Cylinder glass: 1700 -1860
Hand-made cylinder glass offers the perfect finish for period properties from the relevant era. Replacement glazing is an important investment, so the right aesthetic can be essential – especially for planning purposes.
Cylinder glass is available with both our Thin Double Glazing and our MONO single-glazing systems. Please beware of non-authentic reproduction copies of period glass: find out the benefits of real period glass.
Thickness: Varies between 2mm and 3mm within the same pane.
“The difference between a cold clinical light seen through modern float glass and a warm refracted light through early Victorian cylinder glass is profound.” – BuildingConservation.com
What period does cylinder glass suit?
It’s ideal for properties dating from around 1700 to 1860, which includes the Georgian and early Victorian eras. This type of glass is the most difficult to date, as both cylinder glass and crown glass (made by blowing a sphere, opening one end and spinning it flat) were made alongside each other for a considerable time. Crown glass dominated until the late 1700s, after which it was pushed out of the market by cylinder glass.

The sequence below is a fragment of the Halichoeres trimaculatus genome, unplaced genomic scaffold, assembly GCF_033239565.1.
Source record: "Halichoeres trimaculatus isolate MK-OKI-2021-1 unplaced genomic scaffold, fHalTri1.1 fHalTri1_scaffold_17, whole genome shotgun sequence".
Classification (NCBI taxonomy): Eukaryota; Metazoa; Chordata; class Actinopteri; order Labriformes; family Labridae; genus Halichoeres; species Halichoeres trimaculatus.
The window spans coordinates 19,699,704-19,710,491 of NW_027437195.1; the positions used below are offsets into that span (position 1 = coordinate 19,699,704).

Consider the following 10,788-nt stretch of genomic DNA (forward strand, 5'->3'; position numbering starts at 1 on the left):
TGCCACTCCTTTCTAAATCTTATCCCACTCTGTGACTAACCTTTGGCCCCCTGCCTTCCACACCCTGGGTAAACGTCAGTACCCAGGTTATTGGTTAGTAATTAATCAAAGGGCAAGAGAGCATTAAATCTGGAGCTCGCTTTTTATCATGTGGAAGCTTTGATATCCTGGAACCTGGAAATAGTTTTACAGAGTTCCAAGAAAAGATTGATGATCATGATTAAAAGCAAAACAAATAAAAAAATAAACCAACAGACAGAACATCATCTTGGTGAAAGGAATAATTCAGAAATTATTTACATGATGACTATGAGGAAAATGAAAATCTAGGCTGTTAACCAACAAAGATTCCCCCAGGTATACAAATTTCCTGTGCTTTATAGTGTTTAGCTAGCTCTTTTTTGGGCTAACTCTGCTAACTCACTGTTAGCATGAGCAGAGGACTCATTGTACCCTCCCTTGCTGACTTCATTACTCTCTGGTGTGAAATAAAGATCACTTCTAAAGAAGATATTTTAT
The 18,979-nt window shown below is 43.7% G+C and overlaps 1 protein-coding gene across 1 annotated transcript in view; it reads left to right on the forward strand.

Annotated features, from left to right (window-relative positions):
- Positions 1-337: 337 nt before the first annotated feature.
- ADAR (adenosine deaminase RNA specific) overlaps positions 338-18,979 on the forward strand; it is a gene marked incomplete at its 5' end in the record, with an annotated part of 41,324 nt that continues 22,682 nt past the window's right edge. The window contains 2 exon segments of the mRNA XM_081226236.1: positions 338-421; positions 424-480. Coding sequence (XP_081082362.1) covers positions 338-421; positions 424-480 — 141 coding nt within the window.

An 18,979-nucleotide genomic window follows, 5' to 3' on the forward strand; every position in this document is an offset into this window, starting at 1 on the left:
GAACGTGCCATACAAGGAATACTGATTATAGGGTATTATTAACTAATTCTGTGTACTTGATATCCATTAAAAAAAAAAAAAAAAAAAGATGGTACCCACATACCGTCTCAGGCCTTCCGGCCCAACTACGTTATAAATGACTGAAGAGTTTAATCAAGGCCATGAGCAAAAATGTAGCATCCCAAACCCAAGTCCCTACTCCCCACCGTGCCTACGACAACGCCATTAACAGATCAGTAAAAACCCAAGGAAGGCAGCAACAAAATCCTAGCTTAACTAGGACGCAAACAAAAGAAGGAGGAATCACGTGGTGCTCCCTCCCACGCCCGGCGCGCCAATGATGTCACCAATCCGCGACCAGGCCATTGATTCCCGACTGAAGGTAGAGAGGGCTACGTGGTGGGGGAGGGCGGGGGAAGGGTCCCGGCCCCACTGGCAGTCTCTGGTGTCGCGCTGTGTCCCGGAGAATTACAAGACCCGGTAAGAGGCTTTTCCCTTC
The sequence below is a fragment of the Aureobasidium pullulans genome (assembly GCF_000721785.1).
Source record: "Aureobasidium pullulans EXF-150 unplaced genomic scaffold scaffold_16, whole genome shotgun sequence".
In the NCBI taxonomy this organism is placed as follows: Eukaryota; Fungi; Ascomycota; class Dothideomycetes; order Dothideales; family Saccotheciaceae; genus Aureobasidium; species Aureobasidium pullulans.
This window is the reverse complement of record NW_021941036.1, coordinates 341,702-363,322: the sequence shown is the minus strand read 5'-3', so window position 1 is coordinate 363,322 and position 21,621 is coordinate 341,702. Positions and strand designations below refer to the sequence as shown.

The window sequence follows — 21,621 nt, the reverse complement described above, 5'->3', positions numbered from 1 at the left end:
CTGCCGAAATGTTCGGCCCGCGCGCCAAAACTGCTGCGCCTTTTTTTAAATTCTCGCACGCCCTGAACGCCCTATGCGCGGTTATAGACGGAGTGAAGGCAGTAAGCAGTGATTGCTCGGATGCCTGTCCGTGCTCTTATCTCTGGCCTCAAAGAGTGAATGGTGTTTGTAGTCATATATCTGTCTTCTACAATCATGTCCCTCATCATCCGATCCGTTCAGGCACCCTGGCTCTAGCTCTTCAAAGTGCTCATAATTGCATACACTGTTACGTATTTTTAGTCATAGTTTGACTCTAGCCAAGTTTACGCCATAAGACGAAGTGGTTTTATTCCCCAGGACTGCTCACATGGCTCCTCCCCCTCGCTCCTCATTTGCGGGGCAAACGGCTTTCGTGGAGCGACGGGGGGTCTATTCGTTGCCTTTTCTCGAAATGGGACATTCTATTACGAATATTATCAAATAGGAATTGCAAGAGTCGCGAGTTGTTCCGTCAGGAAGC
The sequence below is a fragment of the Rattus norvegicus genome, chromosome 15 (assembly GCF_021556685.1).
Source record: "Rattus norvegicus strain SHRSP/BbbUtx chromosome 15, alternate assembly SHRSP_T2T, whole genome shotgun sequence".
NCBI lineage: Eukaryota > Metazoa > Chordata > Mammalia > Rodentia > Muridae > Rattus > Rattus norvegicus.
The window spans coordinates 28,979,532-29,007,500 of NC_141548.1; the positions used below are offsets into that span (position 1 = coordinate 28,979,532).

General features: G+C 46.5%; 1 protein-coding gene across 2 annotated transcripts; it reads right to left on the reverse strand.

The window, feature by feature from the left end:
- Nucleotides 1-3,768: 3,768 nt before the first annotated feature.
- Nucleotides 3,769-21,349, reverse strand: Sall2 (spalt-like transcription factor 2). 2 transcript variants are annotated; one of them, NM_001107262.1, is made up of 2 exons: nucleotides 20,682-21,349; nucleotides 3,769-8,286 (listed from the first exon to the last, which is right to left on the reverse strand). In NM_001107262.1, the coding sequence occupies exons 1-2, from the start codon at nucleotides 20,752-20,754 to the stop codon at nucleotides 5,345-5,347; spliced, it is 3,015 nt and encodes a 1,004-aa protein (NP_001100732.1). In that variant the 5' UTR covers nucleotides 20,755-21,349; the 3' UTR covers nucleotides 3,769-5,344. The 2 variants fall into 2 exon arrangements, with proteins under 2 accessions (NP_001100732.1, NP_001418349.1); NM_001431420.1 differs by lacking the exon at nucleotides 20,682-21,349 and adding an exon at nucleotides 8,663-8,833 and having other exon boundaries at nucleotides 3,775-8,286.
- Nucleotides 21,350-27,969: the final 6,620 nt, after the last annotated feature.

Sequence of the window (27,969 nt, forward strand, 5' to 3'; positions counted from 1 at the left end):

What about using crown glass?
Unfortunately, the exact recipes and production techniques for crown glass have been lost, and genuine crown glass is no longer made. This leaves cylinder glass as the only acceptable alternative for properties built in the Georgian and Victorian periods.
What’s the history of cylinder glass?
This type of glass had been imported from France and Germany since the 1700s until production began in Britain in the mid-1800s. Improvements in technique then permitted both cost reductions and larger sheet sizes. In 1845, the abolition of the tax on glass (introduced in 1746) also meant that sash windows could contain larger – and therefore fewer – panes of glass.
How is this glass made?
Cylinder glass is handmade using traditional mouth-blowing methods. First, a cylinder of glass is blown and then scored. This allows the cylinder, on reheating, to flap open. This is then rolled to give a flat piece of glass, which is cooled slowly to toughen it and remove internal stresses.
This method of glass manufacture made larger panes possible, with better surface quality than previously achievable. The result includes light natural distortions, which are nevertheless appealing, and its ream and seed provide its distinctive characteristics.